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Sunday, August 22, 2004

BBC > China celebrates Deng centenary

China has been celebrating the 100th anniversary of the birth of Deng Xiaoping, its late supreme leader.
For most Chinese, Deng was the man who set the country on a pragmatic reformist course after decades of political upheaval.

At an official ceremony President Hu Jintao praised Deng as a statesman driven by a passion for his people.

He was also the man who ultimately authorised troops to fire on democracy demonstrators in Beijing in 1989.

President Hu spoke as a giant portrait of Deng smiled down on hundreds of gathered officials.

"We are here to commemorate him for his great achievements in national independence, people's liberation, national prosperity," Mr Hu said.


Let some people get rich first
Deng saying on reform


He praised Deng's determination to maintain a tight grip on the country despite what he referred to as "political upheavals".
The BBC's Francis Markus in Beijing says the argument used during the time of the Tiananmen protests and which is repeated often by Chinese leaders now is that the need for stability is paramount in such a vast country.

Our correspondent adds that although Mao Zedong might have been known as the Great Helmsman, Deng is seen as the architect of China's economic reforms.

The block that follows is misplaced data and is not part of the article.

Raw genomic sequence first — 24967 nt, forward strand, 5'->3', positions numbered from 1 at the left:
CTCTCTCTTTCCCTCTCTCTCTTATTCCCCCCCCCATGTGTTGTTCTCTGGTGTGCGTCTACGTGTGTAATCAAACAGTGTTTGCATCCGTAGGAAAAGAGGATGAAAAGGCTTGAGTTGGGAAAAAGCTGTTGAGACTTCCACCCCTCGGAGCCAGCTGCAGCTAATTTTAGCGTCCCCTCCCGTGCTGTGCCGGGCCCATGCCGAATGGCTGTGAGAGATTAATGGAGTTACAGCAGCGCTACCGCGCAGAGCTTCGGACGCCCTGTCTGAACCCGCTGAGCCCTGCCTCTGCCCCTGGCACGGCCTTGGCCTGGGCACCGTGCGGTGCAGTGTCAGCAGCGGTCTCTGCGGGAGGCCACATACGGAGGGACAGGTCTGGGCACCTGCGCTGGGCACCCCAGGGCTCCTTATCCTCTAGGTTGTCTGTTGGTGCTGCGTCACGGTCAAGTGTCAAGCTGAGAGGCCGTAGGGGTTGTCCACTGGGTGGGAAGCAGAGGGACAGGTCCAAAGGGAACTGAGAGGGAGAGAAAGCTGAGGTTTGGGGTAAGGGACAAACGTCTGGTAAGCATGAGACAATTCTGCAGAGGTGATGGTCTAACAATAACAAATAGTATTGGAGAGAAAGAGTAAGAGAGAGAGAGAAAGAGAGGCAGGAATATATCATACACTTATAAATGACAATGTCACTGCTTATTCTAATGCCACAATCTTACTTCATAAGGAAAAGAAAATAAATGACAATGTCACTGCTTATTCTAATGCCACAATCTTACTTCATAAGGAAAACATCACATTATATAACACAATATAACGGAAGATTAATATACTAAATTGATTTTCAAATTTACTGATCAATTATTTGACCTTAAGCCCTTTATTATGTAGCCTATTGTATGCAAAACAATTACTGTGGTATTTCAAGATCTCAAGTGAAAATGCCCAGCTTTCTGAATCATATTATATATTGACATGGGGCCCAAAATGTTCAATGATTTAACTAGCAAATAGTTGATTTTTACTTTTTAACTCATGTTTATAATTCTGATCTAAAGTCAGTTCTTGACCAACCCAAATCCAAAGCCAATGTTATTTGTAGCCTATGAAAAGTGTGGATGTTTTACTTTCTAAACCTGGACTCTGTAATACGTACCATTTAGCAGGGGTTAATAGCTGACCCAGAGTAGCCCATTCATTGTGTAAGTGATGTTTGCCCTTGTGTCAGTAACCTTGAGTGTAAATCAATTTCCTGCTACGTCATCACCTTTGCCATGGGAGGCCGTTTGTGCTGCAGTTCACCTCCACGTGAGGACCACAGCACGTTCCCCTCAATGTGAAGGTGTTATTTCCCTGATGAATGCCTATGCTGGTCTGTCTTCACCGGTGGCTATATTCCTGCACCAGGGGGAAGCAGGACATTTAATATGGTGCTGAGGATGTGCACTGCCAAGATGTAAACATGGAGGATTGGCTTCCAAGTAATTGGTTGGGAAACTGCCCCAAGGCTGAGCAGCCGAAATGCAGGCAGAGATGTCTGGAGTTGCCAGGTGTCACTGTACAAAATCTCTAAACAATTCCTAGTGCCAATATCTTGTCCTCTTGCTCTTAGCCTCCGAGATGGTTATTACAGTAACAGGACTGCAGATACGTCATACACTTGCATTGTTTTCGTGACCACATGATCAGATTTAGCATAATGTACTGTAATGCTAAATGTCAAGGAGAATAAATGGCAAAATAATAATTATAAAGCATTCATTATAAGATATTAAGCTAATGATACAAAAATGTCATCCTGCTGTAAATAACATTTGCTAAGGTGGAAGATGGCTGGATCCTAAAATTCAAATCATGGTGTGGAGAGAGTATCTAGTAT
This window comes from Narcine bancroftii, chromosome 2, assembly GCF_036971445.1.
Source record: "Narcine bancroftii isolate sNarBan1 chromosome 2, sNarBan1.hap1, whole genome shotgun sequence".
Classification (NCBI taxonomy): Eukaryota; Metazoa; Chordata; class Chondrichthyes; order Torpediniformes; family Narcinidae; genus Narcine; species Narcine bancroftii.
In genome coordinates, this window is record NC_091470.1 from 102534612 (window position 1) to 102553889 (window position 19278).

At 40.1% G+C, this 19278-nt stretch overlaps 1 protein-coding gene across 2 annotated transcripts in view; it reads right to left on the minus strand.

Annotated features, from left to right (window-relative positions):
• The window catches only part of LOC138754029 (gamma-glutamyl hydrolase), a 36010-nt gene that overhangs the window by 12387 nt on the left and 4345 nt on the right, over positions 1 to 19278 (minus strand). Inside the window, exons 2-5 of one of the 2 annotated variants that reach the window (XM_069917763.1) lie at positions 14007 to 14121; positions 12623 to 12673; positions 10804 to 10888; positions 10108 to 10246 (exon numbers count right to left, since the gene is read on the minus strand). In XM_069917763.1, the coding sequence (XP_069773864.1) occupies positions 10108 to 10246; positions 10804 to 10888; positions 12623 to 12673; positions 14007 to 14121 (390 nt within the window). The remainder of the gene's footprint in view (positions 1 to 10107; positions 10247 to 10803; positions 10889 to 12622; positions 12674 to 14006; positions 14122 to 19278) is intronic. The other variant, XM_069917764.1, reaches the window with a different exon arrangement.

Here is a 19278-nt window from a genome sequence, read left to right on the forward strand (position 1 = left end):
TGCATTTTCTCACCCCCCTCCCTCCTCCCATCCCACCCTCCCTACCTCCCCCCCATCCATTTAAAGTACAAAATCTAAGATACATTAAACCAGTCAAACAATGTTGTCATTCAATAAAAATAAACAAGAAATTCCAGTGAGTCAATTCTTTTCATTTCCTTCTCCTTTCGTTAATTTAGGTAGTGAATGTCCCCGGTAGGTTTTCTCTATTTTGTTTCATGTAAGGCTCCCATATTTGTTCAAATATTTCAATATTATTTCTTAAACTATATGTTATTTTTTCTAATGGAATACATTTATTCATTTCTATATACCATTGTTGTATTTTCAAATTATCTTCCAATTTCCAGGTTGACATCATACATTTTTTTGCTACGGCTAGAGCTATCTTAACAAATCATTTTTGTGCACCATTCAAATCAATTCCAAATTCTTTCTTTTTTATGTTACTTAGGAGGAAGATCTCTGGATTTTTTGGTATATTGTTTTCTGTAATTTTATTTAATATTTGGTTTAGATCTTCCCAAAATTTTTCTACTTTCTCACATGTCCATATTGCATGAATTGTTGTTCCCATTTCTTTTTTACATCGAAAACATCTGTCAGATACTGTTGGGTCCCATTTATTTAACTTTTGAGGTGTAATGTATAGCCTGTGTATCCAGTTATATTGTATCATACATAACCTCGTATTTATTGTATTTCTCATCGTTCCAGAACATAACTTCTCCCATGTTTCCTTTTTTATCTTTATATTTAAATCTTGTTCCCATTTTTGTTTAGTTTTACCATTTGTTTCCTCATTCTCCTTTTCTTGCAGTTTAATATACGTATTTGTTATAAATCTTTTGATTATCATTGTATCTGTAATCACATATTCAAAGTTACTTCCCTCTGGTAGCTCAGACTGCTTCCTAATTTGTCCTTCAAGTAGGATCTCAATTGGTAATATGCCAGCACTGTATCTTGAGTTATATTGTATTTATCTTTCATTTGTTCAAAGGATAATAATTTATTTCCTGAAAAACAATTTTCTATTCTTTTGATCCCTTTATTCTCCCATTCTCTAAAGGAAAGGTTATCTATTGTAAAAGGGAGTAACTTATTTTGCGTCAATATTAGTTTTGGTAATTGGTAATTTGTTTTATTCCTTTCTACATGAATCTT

The Deng reforms first freed agriculture from the shackles of collectivism.

"It doesn't matter whether the cat is black or white as long as it catches the mouse," was one of his key slogans.

Fanfares and tension

Deng opened up foreign trade and set the stage for the rapid development of China's coastal regions in the hope of kick-starting the whole economy.

"Let some people get rich first," said Deng.

Many Chinese feel that his successor, Jiang Zemin, took that doctrine to an extreme, forcing the current leadership to try to address a growing wealth gap.

A flurry of commemorative material was advertised on state television and on sale across the country.

Stamps and books have been published, a new film made, a symphony performed and huge posters have been hung along streets.

Some analysts believe the fanfare with which Deng's centenary is being celebrated may highlight tensions between China's present leaders and ex-President Jiang, who remains in charge of the army and a powerful figure behind the scenes.

There have been pointed references to the fact Mr Deng surrendered all his official positions when he retired.

Deng died in 1997 just months before the UK returned Hong Kong to China.

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